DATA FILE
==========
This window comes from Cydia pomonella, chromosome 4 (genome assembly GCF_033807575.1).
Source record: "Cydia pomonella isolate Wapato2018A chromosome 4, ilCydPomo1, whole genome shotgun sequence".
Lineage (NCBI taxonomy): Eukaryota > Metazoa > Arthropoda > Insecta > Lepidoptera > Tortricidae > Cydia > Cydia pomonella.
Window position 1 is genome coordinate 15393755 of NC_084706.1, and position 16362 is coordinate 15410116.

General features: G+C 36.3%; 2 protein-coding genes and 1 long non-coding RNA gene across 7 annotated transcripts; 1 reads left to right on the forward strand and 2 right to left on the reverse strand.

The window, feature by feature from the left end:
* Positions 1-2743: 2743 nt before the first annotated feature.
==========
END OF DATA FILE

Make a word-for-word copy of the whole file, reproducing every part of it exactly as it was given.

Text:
This window comes from Cydia pomonella, chromosome 4 (genome assembly GCF_033807575.1).
Source record: "Cydia pomonella isolate Wapato2018A chromosome 4, ilCydPomo1, whole genome shotgun sequence".
Lineage (NCBI taxonomy): Eukaryota > Metazoa > Arthropoda > Insecta > Lepidoptera > Tortricidae > Cydia > Cydia pomonella.
Window position 1 is genome coordinate 15393755 of NC_084706.1, and position 16362 is coordinate 15410116.

General features: G+C 36.3%; 2 protein-coding genes and 1 long non-coding RNA gene across 7 annotated transcripts; 1 reads left to right on the forward strand and 2 right to left on the reverse strand.

The window, feature by feature from the left end:
* Positions 1-2743: 2743 nt before the first annotated feature.